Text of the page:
Reflecting on 2013 & Hoping for a Better 2014

It’s the last day of 2013 and I’m thinking back about all that has happened during the past years.  So many memories have been created – both good and bad.

The 2013 farming year can easily be described as a roller coaster!  As the spring planting season got underway, we were hit with a late-season snow storm.  Then monsoon season struck, and the equivalent to a whole year’s worth of rain fell as I tried to plant my crops.  We experienced the wettest spring on record for 141 years.  I finally finished planting by mid-June, close to six weeks later than normal.  And that’s when the rain stopped.  Even with all the rain we received in the spring, a good share of Iowa is still under some type of drought rating.

Fall harvest also was a big challenge.  With such late planting, I harvested some very corn.  It was difficult to combine and required lots of LP to dry down the moisture for safe storage.  Now commodity prices have dropped to break even or below.  Many Americans are asking for an increase in the minimum wage, but sometimes there is no wage for farmers!

This brings to mind the “Farm Bill” that has yet to pass.  There’s been much talk, little action.  I’ve already written so much about this bill, but today I want to comment on the part that most directly affects my farming operation.  I have bought crop insurance every year as far as I can remember.  I received a settlement one year, and it looks like there may be another one this year.  The point is, I have paid far more in premiums than I will ever receive in pay outs.

While I understand this is pretty typical of insurance, I only point this out because there is a misunderstanding that crop insurance is making farmers rich.  Even with a settlement, this will be a very unprofitable year for me.  That’s the way farming can be… Sometimes it takes two or three or even more years to make up for one bad year.  Even with crop insurance, farmers are still pretty much at the mercy of the weather.  Farmers prepare to weather the storms.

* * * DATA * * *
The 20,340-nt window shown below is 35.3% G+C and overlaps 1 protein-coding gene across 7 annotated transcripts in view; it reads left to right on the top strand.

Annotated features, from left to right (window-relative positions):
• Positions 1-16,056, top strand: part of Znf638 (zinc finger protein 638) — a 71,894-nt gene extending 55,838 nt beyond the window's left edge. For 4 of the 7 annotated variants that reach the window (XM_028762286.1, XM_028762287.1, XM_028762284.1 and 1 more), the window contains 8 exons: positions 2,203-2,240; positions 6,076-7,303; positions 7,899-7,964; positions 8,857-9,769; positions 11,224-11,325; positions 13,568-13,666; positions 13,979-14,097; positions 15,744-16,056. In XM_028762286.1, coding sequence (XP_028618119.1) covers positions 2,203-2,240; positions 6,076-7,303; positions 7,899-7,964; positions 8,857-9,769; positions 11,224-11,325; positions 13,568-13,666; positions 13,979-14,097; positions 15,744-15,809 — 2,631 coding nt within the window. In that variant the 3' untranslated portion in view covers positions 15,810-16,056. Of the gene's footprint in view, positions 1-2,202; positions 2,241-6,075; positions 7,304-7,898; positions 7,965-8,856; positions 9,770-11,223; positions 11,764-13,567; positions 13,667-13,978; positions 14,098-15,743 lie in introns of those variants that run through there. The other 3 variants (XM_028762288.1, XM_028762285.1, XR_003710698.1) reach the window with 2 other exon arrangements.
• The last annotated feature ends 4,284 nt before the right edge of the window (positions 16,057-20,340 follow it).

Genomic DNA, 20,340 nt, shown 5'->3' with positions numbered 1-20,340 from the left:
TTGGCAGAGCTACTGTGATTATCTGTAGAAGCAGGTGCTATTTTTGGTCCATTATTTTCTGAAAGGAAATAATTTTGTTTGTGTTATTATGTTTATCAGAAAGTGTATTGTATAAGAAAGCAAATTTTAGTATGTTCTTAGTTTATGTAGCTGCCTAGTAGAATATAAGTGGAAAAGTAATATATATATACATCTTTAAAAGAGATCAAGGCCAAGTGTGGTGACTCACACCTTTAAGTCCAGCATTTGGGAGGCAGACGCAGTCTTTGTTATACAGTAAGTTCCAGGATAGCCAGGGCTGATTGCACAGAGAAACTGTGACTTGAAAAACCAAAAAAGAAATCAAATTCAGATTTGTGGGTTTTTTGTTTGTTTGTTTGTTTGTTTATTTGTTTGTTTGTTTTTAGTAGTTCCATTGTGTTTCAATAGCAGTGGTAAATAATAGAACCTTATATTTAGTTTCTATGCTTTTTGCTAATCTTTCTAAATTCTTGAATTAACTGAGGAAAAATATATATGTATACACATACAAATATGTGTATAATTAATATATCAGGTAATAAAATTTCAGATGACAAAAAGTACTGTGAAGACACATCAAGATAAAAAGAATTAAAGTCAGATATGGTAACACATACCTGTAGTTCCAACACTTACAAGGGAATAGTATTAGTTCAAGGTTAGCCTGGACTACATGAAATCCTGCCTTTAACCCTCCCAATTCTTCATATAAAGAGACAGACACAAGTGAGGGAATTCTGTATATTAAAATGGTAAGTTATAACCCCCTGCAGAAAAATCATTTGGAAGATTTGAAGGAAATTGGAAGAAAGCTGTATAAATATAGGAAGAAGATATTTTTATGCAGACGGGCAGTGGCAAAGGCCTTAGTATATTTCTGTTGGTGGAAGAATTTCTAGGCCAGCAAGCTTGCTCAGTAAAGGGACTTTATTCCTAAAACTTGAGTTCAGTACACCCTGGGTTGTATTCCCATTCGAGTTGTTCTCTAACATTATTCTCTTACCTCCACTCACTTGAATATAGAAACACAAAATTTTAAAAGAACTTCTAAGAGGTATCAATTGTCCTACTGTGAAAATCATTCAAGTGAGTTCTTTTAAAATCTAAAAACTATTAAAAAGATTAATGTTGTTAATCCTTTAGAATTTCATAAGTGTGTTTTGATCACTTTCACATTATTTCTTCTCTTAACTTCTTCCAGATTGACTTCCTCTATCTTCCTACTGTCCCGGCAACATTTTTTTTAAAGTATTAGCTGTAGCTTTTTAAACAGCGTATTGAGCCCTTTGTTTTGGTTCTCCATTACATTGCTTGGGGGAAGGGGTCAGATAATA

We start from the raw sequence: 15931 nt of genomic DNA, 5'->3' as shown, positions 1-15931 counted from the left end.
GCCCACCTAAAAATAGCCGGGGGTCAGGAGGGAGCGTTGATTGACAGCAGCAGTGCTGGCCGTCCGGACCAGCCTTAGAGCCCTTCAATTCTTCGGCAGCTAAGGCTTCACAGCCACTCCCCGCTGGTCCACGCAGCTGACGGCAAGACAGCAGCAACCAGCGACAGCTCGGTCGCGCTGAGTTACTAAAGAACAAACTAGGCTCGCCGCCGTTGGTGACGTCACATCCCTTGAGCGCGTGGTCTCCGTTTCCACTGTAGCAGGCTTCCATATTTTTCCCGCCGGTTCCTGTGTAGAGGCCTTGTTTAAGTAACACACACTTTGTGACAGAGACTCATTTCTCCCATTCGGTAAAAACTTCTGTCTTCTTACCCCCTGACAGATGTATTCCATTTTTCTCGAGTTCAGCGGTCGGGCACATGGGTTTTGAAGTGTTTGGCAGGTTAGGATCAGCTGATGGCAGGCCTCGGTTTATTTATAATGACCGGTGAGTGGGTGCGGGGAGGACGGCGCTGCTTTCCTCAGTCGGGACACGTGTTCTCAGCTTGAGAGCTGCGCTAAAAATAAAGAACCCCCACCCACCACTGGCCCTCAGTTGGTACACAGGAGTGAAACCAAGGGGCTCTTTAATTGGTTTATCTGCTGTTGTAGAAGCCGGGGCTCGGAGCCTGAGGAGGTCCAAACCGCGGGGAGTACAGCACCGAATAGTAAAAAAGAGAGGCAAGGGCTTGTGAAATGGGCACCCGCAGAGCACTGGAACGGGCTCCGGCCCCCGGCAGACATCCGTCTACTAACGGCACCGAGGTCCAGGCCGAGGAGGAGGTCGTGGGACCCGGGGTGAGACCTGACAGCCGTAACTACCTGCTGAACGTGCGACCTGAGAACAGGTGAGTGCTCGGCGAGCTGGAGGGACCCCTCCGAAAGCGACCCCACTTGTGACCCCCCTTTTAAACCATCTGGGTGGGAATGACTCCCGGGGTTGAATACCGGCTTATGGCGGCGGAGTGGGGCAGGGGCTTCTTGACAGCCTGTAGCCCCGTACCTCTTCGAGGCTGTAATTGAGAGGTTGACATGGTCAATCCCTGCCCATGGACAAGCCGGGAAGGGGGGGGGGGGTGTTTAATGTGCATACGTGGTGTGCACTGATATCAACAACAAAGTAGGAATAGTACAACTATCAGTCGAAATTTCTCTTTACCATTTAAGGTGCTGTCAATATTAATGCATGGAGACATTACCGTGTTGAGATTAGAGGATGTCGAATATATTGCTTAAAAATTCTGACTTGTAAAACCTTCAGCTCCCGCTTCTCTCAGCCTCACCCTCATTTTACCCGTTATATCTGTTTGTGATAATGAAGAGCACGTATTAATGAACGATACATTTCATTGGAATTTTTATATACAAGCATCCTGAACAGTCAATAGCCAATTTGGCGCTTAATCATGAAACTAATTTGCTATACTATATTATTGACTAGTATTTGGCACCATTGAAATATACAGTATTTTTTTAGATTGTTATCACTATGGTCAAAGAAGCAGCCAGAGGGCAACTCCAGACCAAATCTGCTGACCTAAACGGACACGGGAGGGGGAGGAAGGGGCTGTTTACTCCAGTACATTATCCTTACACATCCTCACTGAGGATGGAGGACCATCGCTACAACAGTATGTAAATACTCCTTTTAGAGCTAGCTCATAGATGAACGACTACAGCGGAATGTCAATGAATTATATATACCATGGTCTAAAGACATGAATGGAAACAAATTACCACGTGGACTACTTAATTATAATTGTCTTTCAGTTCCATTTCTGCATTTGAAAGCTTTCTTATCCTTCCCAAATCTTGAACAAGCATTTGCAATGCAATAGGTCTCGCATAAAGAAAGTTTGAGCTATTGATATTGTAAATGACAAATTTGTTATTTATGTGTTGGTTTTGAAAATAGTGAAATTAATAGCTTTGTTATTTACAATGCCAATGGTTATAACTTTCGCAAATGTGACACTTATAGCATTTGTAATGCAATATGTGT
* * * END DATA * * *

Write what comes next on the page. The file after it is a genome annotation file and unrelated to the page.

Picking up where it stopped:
As the year 2013 comes to a close, I don’t want to dwell on my fears.  I want to remember the year’s highlights.  While I enjoyed several highlights this year, the one that tops my list is the Black Seas Study Tour sponsored by the Iowa Farm Bureau Federation.

I spent 10 days in Ukraine and Romania with 25 other Iowans, checking out the competition that we will encounter from Eastern Europe in the future for our exports.  Exports are an extremely important part of U.S. farmers’ marketing strategy.  We have become very efficient at production on our farms and ranches, which allows for some balancing of our country’s trade.  The USA has become increasingly hungry for products from other countries, so we need to export something to balance this hunger.

Ukraine, with a majority of fertile soil that can grow crops in the right climate, is like an awakening bear. This country was the Bread Basket of the Soviet Union.  With the right governing climate, it can become a major competitor for the same markets that Americans have been developing.

Regulations are putting a strangle hold on U.S. farmers, so we may lose the competitive advantage we’ve enjoyed for years.  Not only will this hurt agriculture, it will hinder the growth of all U.S. industries that supply agriculture.  Small towns and small businesses in rural America have a huge stake in a healthy farm economy!

It’s my hope that 2014 finds us with a Farm Bill and more favorable growing conditions.  Where there is seed, there is hope!

“Though I do not believe that a plant will spring up where no seed has been, I have great faith in a seed. Convince me that you have a seed there, and I am prepared to expect wonders.” – Henry David Thoreau